This article is part of a series on using WordPress plugins for your online business.full course
- WordPress Plugins: An Introduction and Guide to Installing Them
- How to Pick the Right WordPress Plugin
- How Much Does a Custom WordPress Plugin Cost?
Once you start taking a look at the different plugins available for WordPress, it becomes easy to see why this platform has become so popular. The seemingly endless possibilities for adding new features can spark all kinds of creative ideas for improving your website.
However, this excitement can quickly turn to overwhelm when you realize just how many plugins there are, especially the large numbers that seem to do exactly the same job.
How to Choose the Right Plugin
So while we covered where to find, and how to install WordPress plugins on your site in the last issue, we are now going to look at how can go about ensuring you choose the right plugin from the many options available.
What Features Do You Really Need?
Once you’ve decided that you need to add a new feature to your WordPress site, it’s important to know exactly how you want that feature to work. For example, while there are many eCommerce plugins for creating an online store, they all work in slightly different ways, with some being better than others in different areas.
It’s important to know which elements of a certain feature are most important to you. While one eCommerce plugin for example might be widely regarded as the best, it might not be so great at delivering a particular sub-feature you need.
By being clear on how you want your site to work, it will be easier to find a plugin that matches your requirements.
Reviews, Popularity and Ratings
If you are looking for a free plugin at the WordPress.org repository, there are a few indicators you can use to determine the quality of a plugin. The main indicator that will jump out at you is the star rating.
Although anyone can rate a plugin, even if they’ve not used it, a high rating of over four stars out of five can be a strong sign a plugin is good enough for a client facing site, much in the way a low three star or below rating can sound alarm bells.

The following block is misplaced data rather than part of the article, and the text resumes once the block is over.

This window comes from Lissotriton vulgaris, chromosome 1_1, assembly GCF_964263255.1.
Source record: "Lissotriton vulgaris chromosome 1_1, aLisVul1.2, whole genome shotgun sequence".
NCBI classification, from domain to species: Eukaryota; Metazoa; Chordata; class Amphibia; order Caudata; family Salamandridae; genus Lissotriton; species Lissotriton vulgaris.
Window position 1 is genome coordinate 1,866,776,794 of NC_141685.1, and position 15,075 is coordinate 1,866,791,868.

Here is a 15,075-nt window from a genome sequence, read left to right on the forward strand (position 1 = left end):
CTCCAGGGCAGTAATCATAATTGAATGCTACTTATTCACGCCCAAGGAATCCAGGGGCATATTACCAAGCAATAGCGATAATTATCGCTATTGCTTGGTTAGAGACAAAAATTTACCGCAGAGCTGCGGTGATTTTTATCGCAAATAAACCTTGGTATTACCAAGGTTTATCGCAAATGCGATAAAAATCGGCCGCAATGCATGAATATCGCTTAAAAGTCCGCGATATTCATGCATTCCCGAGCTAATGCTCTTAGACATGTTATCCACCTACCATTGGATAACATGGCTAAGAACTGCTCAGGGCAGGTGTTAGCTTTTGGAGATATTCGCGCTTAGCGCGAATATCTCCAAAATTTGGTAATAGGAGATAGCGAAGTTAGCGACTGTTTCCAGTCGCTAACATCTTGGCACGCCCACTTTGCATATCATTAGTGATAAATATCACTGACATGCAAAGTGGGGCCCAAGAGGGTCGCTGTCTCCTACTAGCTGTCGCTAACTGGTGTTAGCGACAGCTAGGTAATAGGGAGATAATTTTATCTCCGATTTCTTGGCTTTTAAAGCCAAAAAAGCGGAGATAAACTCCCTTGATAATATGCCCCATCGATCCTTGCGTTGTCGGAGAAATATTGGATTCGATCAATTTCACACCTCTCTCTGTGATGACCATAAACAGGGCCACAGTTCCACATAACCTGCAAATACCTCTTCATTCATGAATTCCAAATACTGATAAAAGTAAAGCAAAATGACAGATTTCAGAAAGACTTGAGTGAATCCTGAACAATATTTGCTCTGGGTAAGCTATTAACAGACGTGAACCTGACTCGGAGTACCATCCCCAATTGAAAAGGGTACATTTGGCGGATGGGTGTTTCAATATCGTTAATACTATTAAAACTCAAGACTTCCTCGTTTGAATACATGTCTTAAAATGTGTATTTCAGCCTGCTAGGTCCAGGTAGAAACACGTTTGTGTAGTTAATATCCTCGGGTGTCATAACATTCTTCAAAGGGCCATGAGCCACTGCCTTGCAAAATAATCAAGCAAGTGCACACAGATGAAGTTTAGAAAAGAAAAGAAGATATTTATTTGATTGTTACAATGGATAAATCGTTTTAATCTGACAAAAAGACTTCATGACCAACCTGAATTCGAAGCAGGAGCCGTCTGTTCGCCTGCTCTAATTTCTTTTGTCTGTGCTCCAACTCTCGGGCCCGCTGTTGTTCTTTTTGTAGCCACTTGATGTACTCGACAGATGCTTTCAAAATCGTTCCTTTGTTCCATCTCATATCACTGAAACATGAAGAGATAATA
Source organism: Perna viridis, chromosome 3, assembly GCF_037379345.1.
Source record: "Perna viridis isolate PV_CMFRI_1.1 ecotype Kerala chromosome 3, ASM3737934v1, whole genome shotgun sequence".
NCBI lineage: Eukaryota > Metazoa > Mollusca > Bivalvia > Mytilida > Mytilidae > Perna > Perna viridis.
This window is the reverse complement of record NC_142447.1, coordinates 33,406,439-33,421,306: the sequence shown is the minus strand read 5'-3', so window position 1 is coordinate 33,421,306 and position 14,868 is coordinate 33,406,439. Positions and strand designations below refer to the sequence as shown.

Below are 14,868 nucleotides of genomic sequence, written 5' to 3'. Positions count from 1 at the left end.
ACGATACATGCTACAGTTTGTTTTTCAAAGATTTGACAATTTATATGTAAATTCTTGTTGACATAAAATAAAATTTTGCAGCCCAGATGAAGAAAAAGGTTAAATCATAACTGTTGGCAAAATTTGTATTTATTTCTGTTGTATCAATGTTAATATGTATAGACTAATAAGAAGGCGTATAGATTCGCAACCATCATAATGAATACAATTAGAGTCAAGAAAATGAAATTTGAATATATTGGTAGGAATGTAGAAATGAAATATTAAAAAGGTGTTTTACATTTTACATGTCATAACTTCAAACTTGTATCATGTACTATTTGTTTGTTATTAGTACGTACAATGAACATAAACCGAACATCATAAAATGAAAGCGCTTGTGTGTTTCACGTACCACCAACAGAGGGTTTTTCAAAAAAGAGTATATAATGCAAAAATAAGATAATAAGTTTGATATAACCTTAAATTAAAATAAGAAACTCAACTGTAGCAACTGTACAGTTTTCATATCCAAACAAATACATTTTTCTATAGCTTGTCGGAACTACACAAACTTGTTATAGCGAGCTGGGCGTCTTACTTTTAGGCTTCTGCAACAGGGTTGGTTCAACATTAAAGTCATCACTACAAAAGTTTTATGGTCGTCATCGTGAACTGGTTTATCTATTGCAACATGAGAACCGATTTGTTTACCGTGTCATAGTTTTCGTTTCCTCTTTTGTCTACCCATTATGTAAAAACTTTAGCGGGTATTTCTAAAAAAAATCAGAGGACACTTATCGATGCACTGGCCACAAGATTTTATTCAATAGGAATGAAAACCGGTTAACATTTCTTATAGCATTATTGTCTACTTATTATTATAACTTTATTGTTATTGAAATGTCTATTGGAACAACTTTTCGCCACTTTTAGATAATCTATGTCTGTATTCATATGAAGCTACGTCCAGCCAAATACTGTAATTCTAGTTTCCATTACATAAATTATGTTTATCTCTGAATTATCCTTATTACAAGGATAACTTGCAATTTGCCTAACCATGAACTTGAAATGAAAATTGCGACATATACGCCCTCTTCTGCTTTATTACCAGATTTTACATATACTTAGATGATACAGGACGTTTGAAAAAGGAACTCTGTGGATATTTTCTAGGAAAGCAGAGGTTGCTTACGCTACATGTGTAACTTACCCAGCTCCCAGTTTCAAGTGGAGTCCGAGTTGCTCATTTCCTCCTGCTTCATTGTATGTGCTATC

As the repository displays a breakdown of the star ratings given to a particular plugin, you can quickly see how many people did give it five stars for example. This makes it easier to make sense of the overall score and spot any plugins that get strong mixed reviews.
In addition to the star rating, you can also see how many times the plugin has been downloaded. This can be a great indicator of the quality of the plugin, with the most popular plugins being downloaded millions of times. However, if your needs are quite specific then don’t always expect large numbers of downloads for a niche plugin.
At the WordPress.org plugin repository, you can also read reviews left by those who’ve hopefully used the plugin. These can be filtered by star rating, allowing you to see if the reasons a plugin was given a one star rating are relevant to your needs. For premium plugins, the Code Canyon marketplace has a similar rating and reviews system in place.
In both the case of free and premium plugins, it is also a good idea to search the internet for reviews of any plugins you are interested in to get more information on them.
Support and Updates